Research has shown that mild or moderate cocaine addictions can be treated just as well with intensive outpatient treatment as inpatient rehab. Our IOPs (intensive outpatient programs) offer flexibility and affordability without compromising the quality of care you receive. Choose from the following programs at our Cincinnati rehab facility:

  • IOPs (intensive outpatient programs: Our IOPs provide structured treatment that allows you to receive intensive therapy while still maintaining your daily responsibilities.
  • Outpatient programs: Our outpatient programs offer ongoing support and therapy sessions that fit into your schedule, allowing you to continue your recovery journey while managing your daily life.

At Ohio Recovery Centers, our treatment programs combine pharmacological, behavioral, and holistic therapies. We utilize evidence-based approaches to address the underlying causes of addiction and provide you with the tools and strategies you need for long-term recovery. Our experienced professionals will equip you with relapse prevention strategies, coping techniques, and ongoing therapy options if needed.

Take the first step towards recovery by contacting our admissions team today at 877-679-2132. We’re here to provide immediate assistance and guide you on your path to a healthier, substance-free life.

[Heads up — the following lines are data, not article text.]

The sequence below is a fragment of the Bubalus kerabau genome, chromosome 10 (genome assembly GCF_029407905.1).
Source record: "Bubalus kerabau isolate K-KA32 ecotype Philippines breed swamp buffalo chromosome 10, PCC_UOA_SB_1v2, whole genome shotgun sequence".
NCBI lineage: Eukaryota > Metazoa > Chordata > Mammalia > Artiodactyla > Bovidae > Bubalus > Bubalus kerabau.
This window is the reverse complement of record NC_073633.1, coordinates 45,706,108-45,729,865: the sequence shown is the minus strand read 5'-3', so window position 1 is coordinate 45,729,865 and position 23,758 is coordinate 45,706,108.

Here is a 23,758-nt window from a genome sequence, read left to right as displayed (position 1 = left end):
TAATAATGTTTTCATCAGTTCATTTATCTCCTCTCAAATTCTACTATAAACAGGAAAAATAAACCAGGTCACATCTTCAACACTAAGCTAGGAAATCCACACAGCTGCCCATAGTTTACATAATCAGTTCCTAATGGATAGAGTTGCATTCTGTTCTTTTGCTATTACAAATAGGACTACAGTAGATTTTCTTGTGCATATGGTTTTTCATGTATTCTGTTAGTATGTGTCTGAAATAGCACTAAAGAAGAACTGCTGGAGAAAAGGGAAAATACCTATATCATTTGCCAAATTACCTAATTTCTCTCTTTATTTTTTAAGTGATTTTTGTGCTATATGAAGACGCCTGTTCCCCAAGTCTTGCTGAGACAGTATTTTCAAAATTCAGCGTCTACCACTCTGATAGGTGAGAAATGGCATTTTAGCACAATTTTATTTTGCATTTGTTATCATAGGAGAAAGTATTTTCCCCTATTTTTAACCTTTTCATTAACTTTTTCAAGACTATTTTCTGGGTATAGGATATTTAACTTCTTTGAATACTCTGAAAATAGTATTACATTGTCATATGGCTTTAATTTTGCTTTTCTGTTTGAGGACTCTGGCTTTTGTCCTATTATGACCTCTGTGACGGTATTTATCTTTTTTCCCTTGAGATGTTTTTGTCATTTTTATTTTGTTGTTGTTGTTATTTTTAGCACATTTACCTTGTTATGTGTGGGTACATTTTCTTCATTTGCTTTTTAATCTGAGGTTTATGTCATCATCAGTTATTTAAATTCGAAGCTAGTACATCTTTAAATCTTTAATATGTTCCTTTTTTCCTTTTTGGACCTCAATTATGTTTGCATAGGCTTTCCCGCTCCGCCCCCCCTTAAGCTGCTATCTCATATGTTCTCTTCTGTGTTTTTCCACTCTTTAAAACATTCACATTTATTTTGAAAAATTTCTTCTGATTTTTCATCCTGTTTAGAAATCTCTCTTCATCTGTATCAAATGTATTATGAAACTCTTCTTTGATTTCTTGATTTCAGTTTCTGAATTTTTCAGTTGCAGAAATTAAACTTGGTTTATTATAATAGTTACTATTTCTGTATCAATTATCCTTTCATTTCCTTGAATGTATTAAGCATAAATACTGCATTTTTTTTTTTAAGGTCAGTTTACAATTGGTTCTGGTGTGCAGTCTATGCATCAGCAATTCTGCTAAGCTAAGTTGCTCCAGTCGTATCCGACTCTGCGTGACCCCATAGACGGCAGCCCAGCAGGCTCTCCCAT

Table of Contents

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Joseph Gilmore

Joseph Gilmore has been working in the addiction industry for half a decade and has been writing about addiction and substance abuse treatment during that time. He has experience working for facilities all across the country. Connect with Joe on LinkedIn.
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Christopher Glover CDCA

My name is Christopher Glover, and I am from Cincinnati, Ohio. I am currently in school and working to grow in competence to better support our community. As a recovering individual I know the struggles that you or a loved one can go through and that there is help for anything you may be struggling with.

The hardest part is asking for help and we are here as a team to best support you and your decision to start your journey towards a better future. Connect with Chris on LinkedIn

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Amanda Kuchenberg PRS CDCA

I recently joined Ohio Community Health Recovery Centers as a Clinical Case Manager. I am originally from Wisconsin but settled in the Cincinnati area in my early 20s.  My career started in the fashion industry but quickly changed as I searched to find my drive and passion through helping others who struggle with addiction.